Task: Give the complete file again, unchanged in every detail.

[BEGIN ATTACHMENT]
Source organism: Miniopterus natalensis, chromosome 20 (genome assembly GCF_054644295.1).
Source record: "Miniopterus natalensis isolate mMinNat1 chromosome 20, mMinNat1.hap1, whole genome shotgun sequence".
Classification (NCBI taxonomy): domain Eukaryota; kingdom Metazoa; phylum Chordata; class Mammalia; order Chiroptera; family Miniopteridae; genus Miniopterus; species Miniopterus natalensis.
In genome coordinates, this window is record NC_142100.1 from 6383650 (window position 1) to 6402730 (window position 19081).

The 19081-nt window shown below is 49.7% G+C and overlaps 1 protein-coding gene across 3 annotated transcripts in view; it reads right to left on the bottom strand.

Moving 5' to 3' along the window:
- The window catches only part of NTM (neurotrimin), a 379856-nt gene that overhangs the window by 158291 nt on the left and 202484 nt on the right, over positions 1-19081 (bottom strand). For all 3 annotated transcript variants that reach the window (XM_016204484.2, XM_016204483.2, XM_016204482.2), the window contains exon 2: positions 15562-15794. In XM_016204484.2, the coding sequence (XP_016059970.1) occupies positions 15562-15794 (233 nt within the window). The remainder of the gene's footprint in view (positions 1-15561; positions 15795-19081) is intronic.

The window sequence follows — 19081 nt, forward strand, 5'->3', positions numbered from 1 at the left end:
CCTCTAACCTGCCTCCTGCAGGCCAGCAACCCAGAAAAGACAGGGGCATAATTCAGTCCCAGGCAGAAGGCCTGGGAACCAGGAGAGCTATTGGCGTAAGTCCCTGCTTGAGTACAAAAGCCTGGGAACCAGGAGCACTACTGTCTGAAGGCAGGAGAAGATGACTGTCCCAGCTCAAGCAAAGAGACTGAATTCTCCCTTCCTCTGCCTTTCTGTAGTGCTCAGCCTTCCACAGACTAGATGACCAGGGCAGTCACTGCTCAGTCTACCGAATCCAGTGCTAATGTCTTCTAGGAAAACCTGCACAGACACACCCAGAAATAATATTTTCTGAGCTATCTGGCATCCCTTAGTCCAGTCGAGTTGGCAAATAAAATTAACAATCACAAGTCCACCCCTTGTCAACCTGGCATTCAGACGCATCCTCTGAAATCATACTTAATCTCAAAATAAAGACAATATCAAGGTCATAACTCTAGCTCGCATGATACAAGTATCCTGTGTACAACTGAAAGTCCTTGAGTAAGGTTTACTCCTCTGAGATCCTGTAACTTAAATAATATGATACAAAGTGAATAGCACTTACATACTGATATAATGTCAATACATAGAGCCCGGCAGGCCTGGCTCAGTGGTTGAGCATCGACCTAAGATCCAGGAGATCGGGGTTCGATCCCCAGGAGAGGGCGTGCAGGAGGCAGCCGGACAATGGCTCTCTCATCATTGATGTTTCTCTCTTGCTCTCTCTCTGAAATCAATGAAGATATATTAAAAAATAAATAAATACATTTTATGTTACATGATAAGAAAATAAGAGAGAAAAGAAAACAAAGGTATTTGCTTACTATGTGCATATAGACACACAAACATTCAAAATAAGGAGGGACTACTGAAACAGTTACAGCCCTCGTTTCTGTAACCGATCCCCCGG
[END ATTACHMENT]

Source organism: Miniopterus natalensis, chromosome 20 (genome assembly GCF_054644295.1).
Source record: "Miniopterus natalensis isolate mMinNat1 chromosome 20, mMinNat1.hap1, whole genome shotgun sequence".
Classification (NCBI taxonomy): domain Eukaryota; kingdom Metazoa; phylum Chordata; class Mammalia; order Chiroptera; family Miniopteridae; genus Miniopterus; species Miniopterus natalensis.
In genome coordinates, this window is record NC_142100.1 from 6383650 (window position 1) to 6402730 (window position 19081).

The 19081-nt window shown below is 49.7% G+C and overlaps 1 protein-coding gene across 3 annotated transcripts in view; it reads right to left on the bottom strand.

Moving 5' to 3' along the window:
- The window catches only part of NTM (neurotrimin), a 379856-nt gene that overhangs the window by 158291 nt on the left and 202484 nt on the right, over positions 1-19081 (bottom strand). For all 3 annotated transcript variants that reach the window (XM_016204484.2, XM_016204483.2, XM_016204482.2), the window contains exon 2: positions 15562-15794. In XM_016204484.2, the coding sequence (XP_016059970.1) occupies positions 15562-15794 (233 nt within the window). The remainder of the gene's footprint in view (positions 1-15561; positions 15795-19081) is intronic.

The window sequence follows — 19081 nt, forward strand, 5'->3', positions numbered from 1 at the left end:
CCTCTAACCTGCCTCCTGCAGGCCAGCAACCCAGAAAAGACAGGGGCATAATTCAGTCCCAGGCAGAAGGCCTGGGAACCAGGAGAGCTATTGGCGTAAGTCCCTGCTTGAGTACAAAAGCCTGGGAACCAGGAGCACTACTGTCTGAAGGCAGGAGAAGATGACTGTCCCAGCTCAAGCAAAGAGACTGAATTCTCCCTTCCTCTGCCTTTCTGTAGTGCTCAGCCTTCCACAGACTAGATGACCAGGGCAGTCACTGCTCAGTCTACCGAATCCAGTGCTAATGTCTTCTAGGAAAACCTGCACAGACACACCCAGAAATAATATTTTCTGAGCTATCTGGCATCCCTTAGTCCAGTCGAGTTGGCAAATAAAATTAACAATCACAAGTCCACCCCTTGTCAACCTGGCATTCAGACGCATCCTCTGAAATCATACTTAATCTCAAAATAAAGACAATATCAAGGTCATAACTCTAGCTCGCATGATACAAGTATCCTGTGTACAACTGAAAGTCCTTGAGTAAGGTTTACTCCTCTGAGATCCTGTAACTTAAATAATATGATACAAAGTGAATAGCACTTACATACTGATATAATGTCAATACATAGAGCCCGGCAGGCCTGGCTCAGTGGTTGAGCATCGACCTAAGATCCAGGAGATCGGGGTTCGATCCCCAGGAGAGGGCGTGCAGGAGGCAGCCGGACAATGGCTCTCTCATCATTGATGTTTCTCTCTTGCTCTCTCTCTGAAATCAATGAAGATATATTAAAAAATAAATAAATACATTTTATGTTACATGATAAGAAAATAAGAGAGAAAAGAAAACAAAGGTATTTGCTTACTATGTGCATATAGACACACAAACATTCAAAATAAGGAGGGACTACTGAAACAGTTACAGCCCTCGTTTCTGTAACCGATCCCCCGG